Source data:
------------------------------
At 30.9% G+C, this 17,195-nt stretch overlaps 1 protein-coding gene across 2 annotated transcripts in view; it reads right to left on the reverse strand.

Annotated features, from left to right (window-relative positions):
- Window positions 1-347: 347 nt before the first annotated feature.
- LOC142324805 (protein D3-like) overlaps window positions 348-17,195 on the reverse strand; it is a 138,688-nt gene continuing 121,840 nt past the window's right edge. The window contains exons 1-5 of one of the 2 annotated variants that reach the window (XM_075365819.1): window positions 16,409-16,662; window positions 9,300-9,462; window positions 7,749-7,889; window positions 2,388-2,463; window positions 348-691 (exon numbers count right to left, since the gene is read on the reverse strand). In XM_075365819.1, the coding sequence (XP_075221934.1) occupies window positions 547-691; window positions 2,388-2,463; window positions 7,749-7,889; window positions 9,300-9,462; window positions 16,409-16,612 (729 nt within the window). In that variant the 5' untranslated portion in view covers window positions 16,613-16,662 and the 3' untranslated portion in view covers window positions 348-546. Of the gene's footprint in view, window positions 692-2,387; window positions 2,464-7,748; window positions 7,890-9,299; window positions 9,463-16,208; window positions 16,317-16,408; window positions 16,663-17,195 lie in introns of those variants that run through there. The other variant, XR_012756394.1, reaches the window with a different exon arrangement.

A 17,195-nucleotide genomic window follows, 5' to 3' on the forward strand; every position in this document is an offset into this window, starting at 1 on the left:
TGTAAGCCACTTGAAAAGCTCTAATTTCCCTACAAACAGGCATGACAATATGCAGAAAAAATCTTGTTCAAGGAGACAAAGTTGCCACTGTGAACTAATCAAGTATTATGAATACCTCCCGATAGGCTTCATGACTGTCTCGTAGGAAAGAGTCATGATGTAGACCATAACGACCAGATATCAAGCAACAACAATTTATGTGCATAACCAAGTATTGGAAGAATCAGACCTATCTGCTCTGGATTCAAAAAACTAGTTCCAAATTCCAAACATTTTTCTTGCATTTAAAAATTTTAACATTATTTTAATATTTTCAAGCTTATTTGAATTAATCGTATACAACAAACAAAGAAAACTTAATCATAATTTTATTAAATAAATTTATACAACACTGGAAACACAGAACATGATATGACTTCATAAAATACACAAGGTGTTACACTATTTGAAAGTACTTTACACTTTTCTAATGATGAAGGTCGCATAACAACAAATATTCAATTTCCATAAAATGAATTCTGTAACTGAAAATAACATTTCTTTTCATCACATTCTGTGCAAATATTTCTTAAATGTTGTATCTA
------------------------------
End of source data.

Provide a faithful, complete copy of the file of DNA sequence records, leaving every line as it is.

At 30.9% G+C, this 17,195-nt stretch overlaps 1 protein-coding gene across 2 annotated transcripts in view; it reads right to left on the reverse strand.

Annotated features, from left to right (window-relative positions):
- Window positions 1-347: 347 nt before the first annotated feature.
- LOC142324805 (protein D3-like) overlaps window positions 348-17,195 on the reverse strand; it is a 138,688-nt gene continuing 121,840 nt past the window's right edge. The window contains exons 1-5 of one of the 2 annotated variants that reach the window (XM_075365819.1): window positions 16,409-16,662; window positions 9,300-9,462; window positions 7,749-7,889; window positions 2,388-2,463; window positions 348-691 (exon numbers count right to left, since the gene is read on the reverse strand). In XM_075365819.1, the coding sequence (XP_075221934.1) occupies window positions 547-691; window positions 2,388-2,463; window positions 7,749-7,889; window positions 9,300-9,462; window positions 16,409-16,612 (729 nt within the window). In that variant the 5' untranslated portion in view covers window positions 16,613-16,662 and the 3' untranslated portion in view covers window positions 348-546. Of the gene's footprint in view, window positions 692-2,387; window positions 2,464-7,748; window positions 7,890-9,299; window positions 9,463-16,208; window positions 16,317-16,408; window positions 16,663-17,195 lie in introns of those variants that run through there. The other variant, XR_012756394.1, reaches the window with a different exon arrangement.

A 17,195-nucleotide genomic window follows, 5' to 3' on the forward strand; every position in this document is an offset into this window, starting at 1 on the left:
TGTAAGCCACTTGAAAAGCTCTAATTTCCCTACAAACAGGCATGACAATATGCAGAAAAAATCTTGTTCAAGGAGACAAAGTTGCCACTGTGAACTAATCAAGTATTATGAATACCTCCCGATAGGCTTCATGACTGTCTCGTAGGAAAGAGTCATGATGTAGACCATAACGACCAGATATCAAGCAACAACAATTTATGTGCATAACCAAGTATTGGAAGAATCAGACCTATCTGCTCTGGATTCAAAAAACTAGTTCCAAATTCCAAACATTTTTCTTGCATTTAAAAATTTTAACATTATTTTAATATTTTCAAGCTTATTTGAATTAATCGTATACAACAAACAAAGAAAACTTAATCATAATTTTATTAAATAAATTTATACAACACTGGAAACACAGAACATGATATGACTTCATAAAATACACAAGGTGTTACACTATTTGAAAGTACTTTACACTTTTCTAATGATGAAGGTCGCATAACAACAAATATTCAATTTCCATAAAATGAATTCTGTAACTGAAAATAACATTTCTTTTCATCACATTCTGTGCAAATATTTCTTAAATGTTGTATCTA